• June 6, 2014 | 12:00 PM | LASR Conference Room
    Planck Data Reconsidered
    Renee Hlozek, Princeton University

 
Special seminars


 
Open group seminars

  • April 3, 2014 | 2:00 PM | LASR Conference Room
    Searching for the highest energy emission from pulsars with Fermi and HAWC
    Pablo Saz Parkinson, UC Santa Cruz

 
Thursday lunch discussions
KICP's Thunch: KICP Cosmology Lunch (Thunch) Weekly on Thursdays, Noon, LASR 152 (Conference Room).

Please join us for an informal lunch discussion, led by KICP fellows, of recent news and papers in cosmology. Topics range from experiment and observations to theory in all areas of KICP science. To submit or view papers for this week's Thunch please visit the Thunch website.


 
Astronomy colloquia

  • April 9, 2014 | 3:00 PM | BSLC 115
    The GMT Project: Science and Status
    Rebecca Bernstein, Carnegie Observatories
    Note: Refreshments served at 4PM, LASR

    The GMT Project: Science and Status
    In this talk, I will give an overview of the GMT project and the science cases and goals that are driving its design. I will also describe the current status of the project and the first generation instruments that are now under development.
  • April 22, 2014 | 3:00 PM | BSLC 115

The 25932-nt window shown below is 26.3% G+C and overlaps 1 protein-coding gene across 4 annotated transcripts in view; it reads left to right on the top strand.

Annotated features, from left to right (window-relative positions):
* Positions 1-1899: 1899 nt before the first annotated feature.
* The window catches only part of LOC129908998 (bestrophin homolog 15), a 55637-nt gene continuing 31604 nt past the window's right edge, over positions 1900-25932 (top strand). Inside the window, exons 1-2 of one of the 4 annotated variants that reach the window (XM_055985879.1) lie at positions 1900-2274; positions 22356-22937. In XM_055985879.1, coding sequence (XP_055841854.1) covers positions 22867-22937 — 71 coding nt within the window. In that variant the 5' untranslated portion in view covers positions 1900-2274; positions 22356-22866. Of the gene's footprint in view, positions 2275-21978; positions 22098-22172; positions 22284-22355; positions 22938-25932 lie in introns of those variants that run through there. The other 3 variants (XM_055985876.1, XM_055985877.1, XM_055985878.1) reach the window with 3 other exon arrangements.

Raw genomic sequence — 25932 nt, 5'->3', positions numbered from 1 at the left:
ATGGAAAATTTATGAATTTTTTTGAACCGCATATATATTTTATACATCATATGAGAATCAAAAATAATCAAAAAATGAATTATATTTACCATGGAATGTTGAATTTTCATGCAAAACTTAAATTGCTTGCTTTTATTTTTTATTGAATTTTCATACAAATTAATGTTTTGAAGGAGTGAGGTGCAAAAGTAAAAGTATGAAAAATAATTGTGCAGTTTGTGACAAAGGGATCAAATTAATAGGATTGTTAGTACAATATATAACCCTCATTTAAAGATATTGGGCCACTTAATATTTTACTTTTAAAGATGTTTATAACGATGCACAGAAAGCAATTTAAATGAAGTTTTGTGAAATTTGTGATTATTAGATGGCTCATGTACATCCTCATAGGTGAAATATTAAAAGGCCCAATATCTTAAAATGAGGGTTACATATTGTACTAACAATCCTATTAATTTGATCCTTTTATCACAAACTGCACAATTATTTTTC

TBA
    Daniel Huber, NASA

    Asteroseismology - the study of stellar oscillations - is a powerful observational tool to probe the structure and evolution of stars. In addition to the large number of newly discovered exoplanets, the Kepler space telescope has revolutionized asteroseismology by detecting oscillations in thousands of stars from the main-sequence to the red-giant branch. In this talk I will highlight recent asteroseismic discoveries by Kepler, focusing in particular on studies of exoplanet host stars and the application of asteroseismology to measure stellar spin-orbit inclinations. I will furthermore discuss current efforts to improve fundamental properties (such as temperatures, masses, and radii) of Kepler targets, and their importance for deriving accurate planet occurrence rates using the Kepler sample. Finally, I will give a brief overview on first results by Kepler's ecliptic plane follow-up mission, K2.
  • May 7, 2014 | 3:00 PM | BSLC 115
    TBA
    Fausto Cattaneo, University of Chicago
  • May 28, 2014 | 3:00 PM | BSLC 115
    TBA
    Shri Kulkarni, California Institute of Technology
  • June 4, 2014 | 3:00 PM | BSLC 115
    TBA
    Heather Knutson, California Institute of Technology